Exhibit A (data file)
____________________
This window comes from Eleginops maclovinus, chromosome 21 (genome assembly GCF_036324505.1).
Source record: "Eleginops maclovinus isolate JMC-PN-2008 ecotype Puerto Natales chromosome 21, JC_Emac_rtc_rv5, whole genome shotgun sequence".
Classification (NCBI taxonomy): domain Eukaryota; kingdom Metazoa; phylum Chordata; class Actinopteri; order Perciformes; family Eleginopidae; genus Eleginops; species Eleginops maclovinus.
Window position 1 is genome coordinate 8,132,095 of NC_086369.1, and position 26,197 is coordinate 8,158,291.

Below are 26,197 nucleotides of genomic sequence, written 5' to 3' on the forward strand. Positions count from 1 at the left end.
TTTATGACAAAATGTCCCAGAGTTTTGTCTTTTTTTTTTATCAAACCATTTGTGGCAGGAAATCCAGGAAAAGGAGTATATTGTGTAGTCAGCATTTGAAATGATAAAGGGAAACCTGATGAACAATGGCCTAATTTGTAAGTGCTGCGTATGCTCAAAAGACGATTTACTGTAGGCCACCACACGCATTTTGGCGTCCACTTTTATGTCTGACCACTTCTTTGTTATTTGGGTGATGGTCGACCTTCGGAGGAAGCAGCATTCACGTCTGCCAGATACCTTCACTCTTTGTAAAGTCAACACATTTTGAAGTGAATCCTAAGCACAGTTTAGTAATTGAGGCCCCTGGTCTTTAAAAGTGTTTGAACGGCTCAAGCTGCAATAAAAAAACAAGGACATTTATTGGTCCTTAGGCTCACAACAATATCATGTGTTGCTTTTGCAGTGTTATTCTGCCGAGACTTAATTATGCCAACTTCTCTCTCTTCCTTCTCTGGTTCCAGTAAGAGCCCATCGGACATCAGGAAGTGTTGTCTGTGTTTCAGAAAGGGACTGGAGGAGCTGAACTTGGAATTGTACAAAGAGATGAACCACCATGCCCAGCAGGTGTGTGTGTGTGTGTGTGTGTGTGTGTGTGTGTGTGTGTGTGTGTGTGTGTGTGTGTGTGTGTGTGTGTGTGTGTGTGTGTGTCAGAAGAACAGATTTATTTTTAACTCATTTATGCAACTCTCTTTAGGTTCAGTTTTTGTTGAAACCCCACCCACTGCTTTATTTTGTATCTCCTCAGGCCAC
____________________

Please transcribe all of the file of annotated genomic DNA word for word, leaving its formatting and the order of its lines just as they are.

This window comes from Eleginops maclovinus, chromosome 21 (genome assembly GCF_036324505.1).
Source record: "Eleginops maclovinus isolate JMC-PN-2008 ecotype Puerto Natales chromosome 21, JC_Emac_rtc_rv5, whole genome shotgun sequence".
Classification (NCBI taxonomy): domain Eukaryota; kingdom Metazoa; phylum Chordata; class Actinopteri; order Perciformes; family Eleginopidae; genus Eleginops; species Eleginops maclovinus.
Window position 1 is genome coordinate 8,132,095 of NC_086369.1, and position 26,197 is coordinate 8,158,291.

Below are 26,197 nucleotides of genomic sequence, written 5' to 3' on the forward strand. Positions count from 1 at the left end.
TTTATGACAAAATGTCCCAGAGTTTTGTCTTTTTTTTTTATCAAACCATTTGTGGCAGGAAATCCAGGAAAAGGAGTATATTGTGTAGTCAGCATTTGAAATGATAAAGGGAAACCTGATGAACAATGGCCTAATTTGTAAGTGCTGCGTATGCTCAAAAGACGATTTACTGTAGGCCACCACACGCATTTTGGCGTCCACTTTTATGTCTGACCACTTCTTTGTTATTTGGGTGATGGTCGACCTTCGGAGGAAGCAGCATTCACGTCTGCCAGATACCTTCACTCTTTGTAAAGTCAACACATTTTGAAGTGAATCCTAAGCACAGTTTAGTAATTGAGGCCCCTGGTCTTTAAAAGTGTTTGAACGGCTCAAGCTGCAATAAAAAAACAAGGACATTTATTGGTCCTTAGGCTCACAACAATATCATGTGTTGCTTTTGCAGTGTTATTCTGCCGAGACTTAATTATGCCAACTTCTCTCTCTTCCTTCTCTGGTTCCAGTAAGAGCCCATCGGACATCAGGAAGTGTTGTCTGTGTTTCAGAAAGGGACTGGAGGAGCTGAACTTGGAATTGTACAAAGAGATGAACCACCATGCCCAGCAGGTGTGTGTGTGTGTGTGTGTGTGTGTGTGTGTGTGTGTGTGTGTGTGTGTGTGTGTGTGTGTGTGTGTGTGTGTGTGTGTGTGTCAGAAGAACAGATTTATTTTTAACTCATTTATGCAACTCTCTTTAGGTTCAGTTTTTGTTGAAACCCCACCCACTGCTTTATTTTGTATCTCCTCAGGCCAC